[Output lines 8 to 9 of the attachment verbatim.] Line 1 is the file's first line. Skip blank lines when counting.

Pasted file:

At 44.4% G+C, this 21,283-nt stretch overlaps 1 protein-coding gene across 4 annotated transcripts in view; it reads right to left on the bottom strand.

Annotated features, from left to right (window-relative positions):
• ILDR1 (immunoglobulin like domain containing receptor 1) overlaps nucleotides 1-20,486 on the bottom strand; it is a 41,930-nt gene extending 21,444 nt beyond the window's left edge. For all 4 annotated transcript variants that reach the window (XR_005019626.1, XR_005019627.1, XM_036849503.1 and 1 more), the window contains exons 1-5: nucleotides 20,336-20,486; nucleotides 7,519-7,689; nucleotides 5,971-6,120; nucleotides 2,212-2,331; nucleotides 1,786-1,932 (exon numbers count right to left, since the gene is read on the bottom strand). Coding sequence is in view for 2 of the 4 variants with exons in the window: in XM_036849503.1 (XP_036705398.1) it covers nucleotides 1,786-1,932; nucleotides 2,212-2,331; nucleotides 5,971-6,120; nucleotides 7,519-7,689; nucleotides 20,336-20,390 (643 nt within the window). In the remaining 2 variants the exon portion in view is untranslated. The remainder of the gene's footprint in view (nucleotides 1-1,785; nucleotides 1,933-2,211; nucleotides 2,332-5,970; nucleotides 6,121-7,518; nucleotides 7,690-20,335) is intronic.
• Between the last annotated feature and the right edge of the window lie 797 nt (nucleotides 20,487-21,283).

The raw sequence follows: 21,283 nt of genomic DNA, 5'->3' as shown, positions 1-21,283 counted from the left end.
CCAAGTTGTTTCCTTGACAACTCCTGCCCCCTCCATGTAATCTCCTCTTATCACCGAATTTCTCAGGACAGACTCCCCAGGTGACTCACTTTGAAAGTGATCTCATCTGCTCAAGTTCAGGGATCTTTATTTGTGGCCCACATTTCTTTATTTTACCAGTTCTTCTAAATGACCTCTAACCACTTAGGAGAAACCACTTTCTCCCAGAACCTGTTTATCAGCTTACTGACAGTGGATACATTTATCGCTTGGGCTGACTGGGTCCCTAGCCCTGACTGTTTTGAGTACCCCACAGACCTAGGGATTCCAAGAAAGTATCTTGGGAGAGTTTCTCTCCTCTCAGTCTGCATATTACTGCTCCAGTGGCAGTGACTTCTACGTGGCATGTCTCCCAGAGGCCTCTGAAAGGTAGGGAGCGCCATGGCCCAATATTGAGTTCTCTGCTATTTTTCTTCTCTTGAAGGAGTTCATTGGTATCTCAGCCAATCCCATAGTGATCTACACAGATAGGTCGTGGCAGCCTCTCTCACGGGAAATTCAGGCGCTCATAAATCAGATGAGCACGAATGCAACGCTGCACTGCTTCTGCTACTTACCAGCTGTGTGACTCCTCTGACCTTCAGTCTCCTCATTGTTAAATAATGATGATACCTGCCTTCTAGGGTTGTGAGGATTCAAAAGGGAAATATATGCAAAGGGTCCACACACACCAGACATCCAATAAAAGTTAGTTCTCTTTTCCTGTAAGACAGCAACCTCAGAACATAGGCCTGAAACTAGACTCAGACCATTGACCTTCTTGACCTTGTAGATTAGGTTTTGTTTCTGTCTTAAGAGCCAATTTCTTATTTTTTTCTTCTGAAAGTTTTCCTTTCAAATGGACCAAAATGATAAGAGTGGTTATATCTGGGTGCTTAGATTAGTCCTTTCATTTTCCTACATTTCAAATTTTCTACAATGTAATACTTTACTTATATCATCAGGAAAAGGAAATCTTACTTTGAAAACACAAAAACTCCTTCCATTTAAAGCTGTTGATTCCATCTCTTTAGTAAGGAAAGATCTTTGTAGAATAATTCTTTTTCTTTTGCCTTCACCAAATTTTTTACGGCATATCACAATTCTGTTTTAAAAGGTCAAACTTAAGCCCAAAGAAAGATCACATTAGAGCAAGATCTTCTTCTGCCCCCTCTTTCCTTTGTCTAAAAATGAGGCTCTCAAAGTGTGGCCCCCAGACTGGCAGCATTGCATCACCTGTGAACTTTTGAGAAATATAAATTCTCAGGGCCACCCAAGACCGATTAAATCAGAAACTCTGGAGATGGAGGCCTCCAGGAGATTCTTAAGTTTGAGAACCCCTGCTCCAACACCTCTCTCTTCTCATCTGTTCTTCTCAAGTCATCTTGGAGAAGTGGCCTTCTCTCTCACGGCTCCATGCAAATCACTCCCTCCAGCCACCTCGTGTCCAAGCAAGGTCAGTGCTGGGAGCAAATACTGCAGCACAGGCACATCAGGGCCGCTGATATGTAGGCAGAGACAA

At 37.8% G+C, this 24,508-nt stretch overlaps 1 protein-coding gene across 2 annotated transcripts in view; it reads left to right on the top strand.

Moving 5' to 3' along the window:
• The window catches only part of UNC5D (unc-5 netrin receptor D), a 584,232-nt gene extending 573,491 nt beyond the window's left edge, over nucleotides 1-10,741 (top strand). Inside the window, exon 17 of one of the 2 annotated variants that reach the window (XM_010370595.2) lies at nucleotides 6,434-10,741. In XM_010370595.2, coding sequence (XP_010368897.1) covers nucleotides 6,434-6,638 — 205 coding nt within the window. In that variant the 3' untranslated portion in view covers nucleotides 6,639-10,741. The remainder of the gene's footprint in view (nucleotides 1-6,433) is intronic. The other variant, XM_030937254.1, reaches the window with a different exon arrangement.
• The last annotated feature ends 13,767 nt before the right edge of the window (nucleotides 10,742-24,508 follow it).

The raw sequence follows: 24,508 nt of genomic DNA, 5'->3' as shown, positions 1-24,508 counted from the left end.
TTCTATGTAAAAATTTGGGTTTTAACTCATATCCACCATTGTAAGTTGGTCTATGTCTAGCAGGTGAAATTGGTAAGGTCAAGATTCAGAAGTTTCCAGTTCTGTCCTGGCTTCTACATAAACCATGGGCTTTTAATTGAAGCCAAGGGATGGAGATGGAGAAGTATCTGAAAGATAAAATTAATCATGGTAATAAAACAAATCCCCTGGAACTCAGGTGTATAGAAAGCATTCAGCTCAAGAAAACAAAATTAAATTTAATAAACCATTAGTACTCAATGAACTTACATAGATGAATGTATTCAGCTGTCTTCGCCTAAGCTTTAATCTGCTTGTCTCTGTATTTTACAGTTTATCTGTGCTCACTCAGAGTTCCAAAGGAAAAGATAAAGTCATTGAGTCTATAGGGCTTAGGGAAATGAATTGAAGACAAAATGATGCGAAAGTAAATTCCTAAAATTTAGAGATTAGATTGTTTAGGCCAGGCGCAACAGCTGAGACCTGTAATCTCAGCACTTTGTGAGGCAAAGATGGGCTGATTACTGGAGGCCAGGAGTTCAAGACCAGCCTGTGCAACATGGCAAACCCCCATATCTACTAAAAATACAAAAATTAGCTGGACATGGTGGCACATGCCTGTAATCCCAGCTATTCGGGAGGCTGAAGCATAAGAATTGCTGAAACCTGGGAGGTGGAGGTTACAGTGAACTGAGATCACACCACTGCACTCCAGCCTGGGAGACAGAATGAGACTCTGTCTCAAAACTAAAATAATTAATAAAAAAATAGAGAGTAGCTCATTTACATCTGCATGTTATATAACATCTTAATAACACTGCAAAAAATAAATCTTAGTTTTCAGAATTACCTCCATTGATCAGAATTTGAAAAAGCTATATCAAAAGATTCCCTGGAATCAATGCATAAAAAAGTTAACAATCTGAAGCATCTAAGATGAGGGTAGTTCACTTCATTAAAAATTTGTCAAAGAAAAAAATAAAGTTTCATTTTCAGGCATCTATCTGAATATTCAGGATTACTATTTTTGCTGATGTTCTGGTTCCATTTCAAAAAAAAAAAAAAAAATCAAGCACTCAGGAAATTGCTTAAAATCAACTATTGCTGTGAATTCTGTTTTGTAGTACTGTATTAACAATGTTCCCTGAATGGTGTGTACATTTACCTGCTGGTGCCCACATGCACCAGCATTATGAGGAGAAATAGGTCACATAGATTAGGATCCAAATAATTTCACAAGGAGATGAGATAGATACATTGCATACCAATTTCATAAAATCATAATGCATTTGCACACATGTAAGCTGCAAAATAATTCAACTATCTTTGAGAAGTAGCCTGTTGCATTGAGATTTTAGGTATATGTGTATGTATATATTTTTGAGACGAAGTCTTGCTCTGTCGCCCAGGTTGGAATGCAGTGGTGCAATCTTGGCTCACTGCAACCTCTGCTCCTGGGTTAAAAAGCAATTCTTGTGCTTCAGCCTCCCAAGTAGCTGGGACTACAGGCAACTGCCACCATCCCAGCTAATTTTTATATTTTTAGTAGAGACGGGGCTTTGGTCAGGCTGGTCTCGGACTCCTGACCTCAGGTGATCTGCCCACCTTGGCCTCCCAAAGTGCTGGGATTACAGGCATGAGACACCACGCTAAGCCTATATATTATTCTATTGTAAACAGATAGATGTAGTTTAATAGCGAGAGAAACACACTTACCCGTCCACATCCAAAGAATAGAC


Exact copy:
Moving 5' to 3' along the window:
• The window catches only part of UNC5D (unc-5 netrin receptor D), a 584,232-nt gene extending 573,491 nt beyond the window's left edge, over nucleotides 1-10,741 (top strand). Inside the window, exon 17 of one of the 2 annotated variants that reach the window (XM_010370595.2) lies at nucleotides 6,434-10,741. In XM_010370595.2, coding sequence (XP_010368897.1) covers nucleotides 6,434-6,638 — 205 coding nt within the window. In that variant the 3' untranslated portion in view covers nucleotides 6,639-10,741. The remainder of the gene's footprint in view (nucleotides 1-6,433) is intronic. The other variant, XM_030937254.1, reaches the window with a different exon arrangement.